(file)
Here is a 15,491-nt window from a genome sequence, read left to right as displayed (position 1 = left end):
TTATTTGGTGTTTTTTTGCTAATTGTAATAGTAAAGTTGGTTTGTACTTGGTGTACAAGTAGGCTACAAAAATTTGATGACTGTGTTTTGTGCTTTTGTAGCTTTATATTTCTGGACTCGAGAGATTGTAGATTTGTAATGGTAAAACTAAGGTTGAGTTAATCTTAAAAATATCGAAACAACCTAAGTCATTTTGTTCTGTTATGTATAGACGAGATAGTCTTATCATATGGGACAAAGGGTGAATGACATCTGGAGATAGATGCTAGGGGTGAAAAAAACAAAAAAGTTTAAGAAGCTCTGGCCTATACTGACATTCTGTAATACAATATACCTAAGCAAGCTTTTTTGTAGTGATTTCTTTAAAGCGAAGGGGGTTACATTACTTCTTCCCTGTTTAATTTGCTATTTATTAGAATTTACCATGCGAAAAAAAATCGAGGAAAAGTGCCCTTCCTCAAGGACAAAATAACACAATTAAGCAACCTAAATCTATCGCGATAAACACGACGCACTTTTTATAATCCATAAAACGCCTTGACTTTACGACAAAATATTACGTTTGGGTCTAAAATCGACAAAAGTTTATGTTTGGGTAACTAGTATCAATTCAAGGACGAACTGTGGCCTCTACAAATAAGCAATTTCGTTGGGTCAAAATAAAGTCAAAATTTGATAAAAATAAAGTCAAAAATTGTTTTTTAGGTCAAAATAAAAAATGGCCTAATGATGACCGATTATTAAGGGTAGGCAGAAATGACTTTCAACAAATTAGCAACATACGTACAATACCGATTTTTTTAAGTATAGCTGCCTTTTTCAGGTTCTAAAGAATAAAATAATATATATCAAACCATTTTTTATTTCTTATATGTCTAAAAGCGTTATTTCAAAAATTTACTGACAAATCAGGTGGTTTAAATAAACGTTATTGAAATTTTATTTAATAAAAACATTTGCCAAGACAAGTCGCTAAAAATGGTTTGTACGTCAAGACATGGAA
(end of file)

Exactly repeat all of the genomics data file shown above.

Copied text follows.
Here is a 15,491-nt window from a genome sequence, read left to right as displayed (position 1 = left end):
TTATTTGGTGTTTTTTTGCTAATTGTAATAGTAAAGTTGGTTTGTACTTGGTGTACAAGTAGGCTACAAAAATTTGATGACTGTGTTTTGTGCTTTTGTAGCTTTATATTTCTGGACTCGAGAGATTGTAGATTTGTAATGGTAAAACTAAGGTTGAGTTAATCTTAAAAATATCGAAACAACCTAAGTCATTTTGTTCTGTTATGTATAGACGAGATAGTCTTATCATATGGGACAAAGGGTGAATGACATCTGGAGATAGATGCTAGGGGTGAAAAAAACAAAAAAGTTTAAGAAGCTCTGGCCTATACTGACATTCTGTAATACAATATACCTAAGCAAGCTTTTTTGTAGTGATTTCTTTAAAGCGAAGGGGGTTACATTACTTCTTCCCTGTTTAATTTGCTATTTATTAGAATTTACCATGCGAAAAAAAATCGAGGAAAAGTGCCCTTCCTCAAGGACAAAATAACACAATTAAGCAACCTAAATCTATCGCGATAAACACGACGCACTTTTTATAATCCATAAAACGCCTTGACTTTACGACAAAATATTACGTTTGGGTCTAAAATCGACAAAAGTTTATGTTTGGGTAACTAGTATCAATTCAAGGACGAACTGTGGCCTCTACAAATAAGCAATTTCGTTGGGTCAAAATAAAGTCAAAATTTGATAAAAATAAAGTCAAAAATTGTTTTTTAGGTCAAAATAAAAAATGGCCTAATGATGACCGATTATTAAGGGTAGGCAGAAATGACTTTCAACAAATTAGCAACATACGTACAATACCGATTTTTTTAAGTATAGCTGCCTTTTTCAGGTTCTAAAGAATAAAATAATATATATCAAACCATTTTTTATTTCTTATATGTCTAAAAGCGTTATTTCAAAAATTTACTGACAAATCAGGTGGTTTAAATAAACGTTATTGAAATTTTATTTAATAAAAACATTTGCCAAGACAAGTCGCTAAAAATGGTTTGTACGTCAAGACATGGAA